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OSU Extension

College of Food, Agricultural, and Environmental Sciences

June 25, 2015 - 8:37am -- Anonymous

It’s the season of ball games, picnics and many other gatherings when we enjoy not only the activity, but our summer food favorites.  With this in mind, you know the basics of food safety

  • Keep hot foods hot (above 140 degrees) and cold foods cold (below 40 degrees).
  • Don’t let food sit out at room temperature for more than two hours, or one hour if the temperature is above 90 degrees.
  • And above all… when in doubt, throw it out.  It’s not worth becoming ill over trying to save the leftovers.

The topic for today is a certain type of bacteria that is prevalent during the summer activities and especially affects our children.  Campylobacteriosis is one of the most common causes of bacterial diarrhea.  Children under the age of 5 are the most susceptible, although all children, pregnant women and those with compromised immune systems could easily be affected.  Typically most cases of this bacteria are associated with raw chicken or turkey or unpasteurized milk and a few cases have involved contaminated water or foods prepared with contaminated water.  Symptoms usually occur within 2-10 days and could include fever, abdominal cramps, and diarrhea (often bloody).  The illness can last about a week.  So, what can you do to control this bacteria in your home?

  • Use a thermometer to make sure that all meat and poultry are cooked to the correct temperatures. The campylobacter bacteria is fragile and easily destroyed by cooking to a safe internal temperature.  What temperatures?  All poultry to a minimum of 165 degrees, egg dishes and casseroles to 160 degrees, all raw ground meat to 160 degrees and all other meats to 145 degrees.  The only way to know the temperature is to use a calibrated thermometer.  If you don’t have one you might want to add it to your shopping list.
  • All knives, cutting boards and food preparation areas should be washed with hot soapy water before and after working with raw poultry, meat and seafood.  Remember to keep raw meats away from foods that will not be cooked such as fruits, salads or snacks.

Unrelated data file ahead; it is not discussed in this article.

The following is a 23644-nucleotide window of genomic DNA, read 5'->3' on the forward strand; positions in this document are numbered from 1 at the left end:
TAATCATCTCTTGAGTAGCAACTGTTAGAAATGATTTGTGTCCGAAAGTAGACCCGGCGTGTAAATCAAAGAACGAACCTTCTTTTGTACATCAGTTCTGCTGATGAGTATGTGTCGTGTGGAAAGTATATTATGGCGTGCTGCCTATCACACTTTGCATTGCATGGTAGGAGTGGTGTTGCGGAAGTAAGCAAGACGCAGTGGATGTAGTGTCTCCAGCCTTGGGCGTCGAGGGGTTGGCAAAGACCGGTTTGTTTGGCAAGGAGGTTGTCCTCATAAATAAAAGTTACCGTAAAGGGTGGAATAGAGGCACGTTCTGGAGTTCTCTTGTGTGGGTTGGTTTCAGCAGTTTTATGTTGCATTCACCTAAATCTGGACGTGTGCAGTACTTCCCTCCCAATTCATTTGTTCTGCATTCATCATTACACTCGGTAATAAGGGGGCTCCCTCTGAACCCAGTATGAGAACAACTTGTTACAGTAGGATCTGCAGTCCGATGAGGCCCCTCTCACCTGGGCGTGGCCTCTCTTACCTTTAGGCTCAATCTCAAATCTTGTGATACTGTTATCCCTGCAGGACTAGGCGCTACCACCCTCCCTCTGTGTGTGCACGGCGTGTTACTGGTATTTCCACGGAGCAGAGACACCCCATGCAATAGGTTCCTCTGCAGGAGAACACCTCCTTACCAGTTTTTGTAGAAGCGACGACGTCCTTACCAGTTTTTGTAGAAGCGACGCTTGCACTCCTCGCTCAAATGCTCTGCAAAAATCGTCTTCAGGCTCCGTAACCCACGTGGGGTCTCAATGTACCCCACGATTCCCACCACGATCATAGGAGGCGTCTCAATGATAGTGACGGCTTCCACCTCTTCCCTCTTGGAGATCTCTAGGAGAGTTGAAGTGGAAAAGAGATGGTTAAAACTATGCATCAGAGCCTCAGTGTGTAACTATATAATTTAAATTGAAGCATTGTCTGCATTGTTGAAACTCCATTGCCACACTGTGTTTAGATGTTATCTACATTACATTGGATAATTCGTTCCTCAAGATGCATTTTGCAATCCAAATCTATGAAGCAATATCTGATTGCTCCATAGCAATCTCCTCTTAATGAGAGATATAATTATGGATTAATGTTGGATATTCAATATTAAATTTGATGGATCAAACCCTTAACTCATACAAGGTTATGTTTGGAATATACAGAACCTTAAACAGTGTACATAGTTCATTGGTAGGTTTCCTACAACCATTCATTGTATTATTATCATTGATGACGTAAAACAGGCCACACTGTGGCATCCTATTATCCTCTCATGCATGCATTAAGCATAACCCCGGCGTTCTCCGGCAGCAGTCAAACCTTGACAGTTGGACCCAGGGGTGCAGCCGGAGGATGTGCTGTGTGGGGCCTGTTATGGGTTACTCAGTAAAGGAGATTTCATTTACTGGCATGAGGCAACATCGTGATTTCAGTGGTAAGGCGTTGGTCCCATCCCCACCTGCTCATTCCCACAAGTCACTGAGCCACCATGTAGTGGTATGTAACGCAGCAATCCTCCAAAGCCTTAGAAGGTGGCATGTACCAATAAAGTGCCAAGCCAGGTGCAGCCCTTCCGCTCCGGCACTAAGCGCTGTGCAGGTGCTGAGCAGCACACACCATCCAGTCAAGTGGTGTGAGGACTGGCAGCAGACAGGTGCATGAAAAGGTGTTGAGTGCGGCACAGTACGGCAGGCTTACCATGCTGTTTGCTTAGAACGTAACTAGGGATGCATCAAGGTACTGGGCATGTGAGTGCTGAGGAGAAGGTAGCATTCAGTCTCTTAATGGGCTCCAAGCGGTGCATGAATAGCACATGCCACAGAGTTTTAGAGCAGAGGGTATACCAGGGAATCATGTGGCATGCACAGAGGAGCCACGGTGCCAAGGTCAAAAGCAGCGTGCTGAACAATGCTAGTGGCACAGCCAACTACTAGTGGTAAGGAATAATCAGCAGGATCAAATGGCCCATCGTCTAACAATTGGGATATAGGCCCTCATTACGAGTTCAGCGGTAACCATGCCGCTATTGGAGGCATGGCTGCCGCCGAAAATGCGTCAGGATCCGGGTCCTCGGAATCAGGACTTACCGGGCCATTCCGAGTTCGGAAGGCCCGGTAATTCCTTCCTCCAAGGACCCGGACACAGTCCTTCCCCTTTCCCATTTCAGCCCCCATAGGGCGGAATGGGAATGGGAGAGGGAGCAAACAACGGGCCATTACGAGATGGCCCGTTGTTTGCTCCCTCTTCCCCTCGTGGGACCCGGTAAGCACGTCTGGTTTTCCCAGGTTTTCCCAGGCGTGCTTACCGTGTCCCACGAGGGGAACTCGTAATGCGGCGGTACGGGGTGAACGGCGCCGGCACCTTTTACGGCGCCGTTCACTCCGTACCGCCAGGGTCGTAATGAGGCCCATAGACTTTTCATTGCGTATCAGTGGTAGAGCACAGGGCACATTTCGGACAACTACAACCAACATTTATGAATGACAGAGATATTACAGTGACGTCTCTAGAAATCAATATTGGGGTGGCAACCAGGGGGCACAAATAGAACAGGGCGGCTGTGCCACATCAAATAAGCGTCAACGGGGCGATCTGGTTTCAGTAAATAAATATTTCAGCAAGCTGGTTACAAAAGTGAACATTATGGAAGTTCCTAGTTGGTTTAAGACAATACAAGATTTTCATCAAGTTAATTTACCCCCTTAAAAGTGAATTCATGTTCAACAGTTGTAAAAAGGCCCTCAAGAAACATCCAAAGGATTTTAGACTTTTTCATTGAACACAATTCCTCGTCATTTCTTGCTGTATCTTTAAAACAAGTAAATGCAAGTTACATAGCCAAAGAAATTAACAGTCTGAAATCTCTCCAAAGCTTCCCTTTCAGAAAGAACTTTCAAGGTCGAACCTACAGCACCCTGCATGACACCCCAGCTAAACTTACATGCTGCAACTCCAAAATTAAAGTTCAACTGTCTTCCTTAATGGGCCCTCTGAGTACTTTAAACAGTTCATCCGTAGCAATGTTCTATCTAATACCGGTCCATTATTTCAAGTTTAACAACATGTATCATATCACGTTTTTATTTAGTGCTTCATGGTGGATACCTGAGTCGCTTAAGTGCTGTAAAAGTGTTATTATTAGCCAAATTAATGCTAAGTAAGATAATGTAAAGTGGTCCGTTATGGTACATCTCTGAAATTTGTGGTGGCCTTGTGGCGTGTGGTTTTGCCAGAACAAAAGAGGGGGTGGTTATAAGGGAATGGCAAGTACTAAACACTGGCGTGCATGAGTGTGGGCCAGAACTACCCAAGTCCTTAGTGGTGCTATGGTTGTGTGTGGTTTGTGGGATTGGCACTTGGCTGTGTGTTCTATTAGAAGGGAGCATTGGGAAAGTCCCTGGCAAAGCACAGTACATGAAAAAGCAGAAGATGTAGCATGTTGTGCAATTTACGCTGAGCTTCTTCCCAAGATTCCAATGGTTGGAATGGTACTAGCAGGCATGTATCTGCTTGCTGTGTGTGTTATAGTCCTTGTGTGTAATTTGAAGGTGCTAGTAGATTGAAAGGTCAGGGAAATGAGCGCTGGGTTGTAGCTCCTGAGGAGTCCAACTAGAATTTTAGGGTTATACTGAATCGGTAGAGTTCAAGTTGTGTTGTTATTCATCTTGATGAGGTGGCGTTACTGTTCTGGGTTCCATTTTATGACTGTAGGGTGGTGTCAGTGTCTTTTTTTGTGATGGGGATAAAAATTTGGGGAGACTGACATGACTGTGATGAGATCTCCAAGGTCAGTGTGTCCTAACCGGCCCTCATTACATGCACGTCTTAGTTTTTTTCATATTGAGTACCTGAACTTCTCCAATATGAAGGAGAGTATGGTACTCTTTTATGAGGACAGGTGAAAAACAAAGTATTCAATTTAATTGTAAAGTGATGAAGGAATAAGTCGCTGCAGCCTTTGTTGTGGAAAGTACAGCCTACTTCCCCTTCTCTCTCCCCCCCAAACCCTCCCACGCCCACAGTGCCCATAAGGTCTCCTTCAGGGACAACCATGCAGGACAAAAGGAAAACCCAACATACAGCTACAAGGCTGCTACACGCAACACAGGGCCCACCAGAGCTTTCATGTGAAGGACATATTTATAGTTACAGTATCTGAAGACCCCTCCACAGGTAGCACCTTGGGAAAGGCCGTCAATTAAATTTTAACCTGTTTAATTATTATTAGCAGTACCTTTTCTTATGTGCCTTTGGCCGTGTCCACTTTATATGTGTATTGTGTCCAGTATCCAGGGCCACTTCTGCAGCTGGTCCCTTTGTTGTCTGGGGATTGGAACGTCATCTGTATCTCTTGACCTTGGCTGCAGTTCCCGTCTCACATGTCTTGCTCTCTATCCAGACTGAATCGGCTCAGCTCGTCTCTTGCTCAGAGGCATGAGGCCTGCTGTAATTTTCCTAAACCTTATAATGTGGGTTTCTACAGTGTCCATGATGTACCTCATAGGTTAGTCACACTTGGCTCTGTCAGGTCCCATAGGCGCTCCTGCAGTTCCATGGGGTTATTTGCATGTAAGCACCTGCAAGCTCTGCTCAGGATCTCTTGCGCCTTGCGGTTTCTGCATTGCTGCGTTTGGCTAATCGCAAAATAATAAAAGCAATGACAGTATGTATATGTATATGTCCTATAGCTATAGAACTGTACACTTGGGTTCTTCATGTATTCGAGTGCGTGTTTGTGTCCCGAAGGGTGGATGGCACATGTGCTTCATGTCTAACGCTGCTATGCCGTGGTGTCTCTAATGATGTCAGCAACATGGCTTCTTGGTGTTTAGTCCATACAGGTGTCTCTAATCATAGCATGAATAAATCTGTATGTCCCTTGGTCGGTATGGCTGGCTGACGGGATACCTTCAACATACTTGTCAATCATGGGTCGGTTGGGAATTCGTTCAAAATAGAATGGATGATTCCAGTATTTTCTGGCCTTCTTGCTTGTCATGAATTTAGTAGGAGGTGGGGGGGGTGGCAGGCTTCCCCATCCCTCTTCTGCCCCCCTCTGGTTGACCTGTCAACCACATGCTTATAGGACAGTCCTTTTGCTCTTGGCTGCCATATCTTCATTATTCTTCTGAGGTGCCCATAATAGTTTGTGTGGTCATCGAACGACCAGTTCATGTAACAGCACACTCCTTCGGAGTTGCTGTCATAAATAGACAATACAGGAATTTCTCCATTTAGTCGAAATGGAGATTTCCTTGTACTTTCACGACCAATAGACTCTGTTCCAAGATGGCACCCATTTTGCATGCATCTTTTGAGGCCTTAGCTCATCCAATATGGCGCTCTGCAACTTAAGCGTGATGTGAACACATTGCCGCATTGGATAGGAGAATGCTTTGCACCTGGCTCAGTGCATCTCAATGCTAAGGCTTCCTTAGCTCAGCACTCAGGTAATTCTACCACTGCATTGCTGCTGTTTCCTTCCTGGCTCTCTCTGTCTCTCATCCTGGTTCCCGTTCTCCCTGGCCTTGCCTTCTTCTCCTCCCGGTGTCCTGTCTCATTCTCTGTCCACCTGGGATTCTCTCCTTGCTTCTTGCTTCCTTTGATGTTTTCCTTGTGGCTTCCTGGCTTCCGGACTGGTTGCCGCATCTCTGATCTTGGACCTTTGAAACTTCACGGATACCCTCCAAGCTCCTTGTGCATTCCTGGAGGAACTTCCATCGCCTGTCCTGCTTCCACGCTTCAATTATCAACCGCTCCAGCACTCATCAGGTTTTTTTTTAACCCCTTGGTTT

• Wash your hands for at least 20 seconds before and after handling food and after using the bathroom, changing diapers and handling pets.  Consider using paper towels to clean kitchen surfaces.  If you use cloth towels, wash them often in the hot cycle of your washing machine.

For more information, go to

Now, on to an opportunity I have for you.  If you found this information interesting, are the parent or guardian of children under the age of 9 and you’d like to learn more from the comforts of your home, please read on.  I am part of a research study from Ohio State where they are using e-mail messages to increase your knowledge of food safety.  There are six weeks of participation during which you will receive four educational messages along with a pre and post- test.  You will receive an honorarium of $10 to begin and another $10 when you complete the study.

The study will only involve one trip to the Extension office; the rest can be done at your convenience.  I’d love to sign you up so if you are interested please e-mail me at or call the office at 330-264-8722 and we’ll get started!  Tell your friends, relatives and co-workers you can all work on it together!

Melinda Hill is an OSU Extension Family & Consumer Sciences educator and may be reached at 330-264-8722.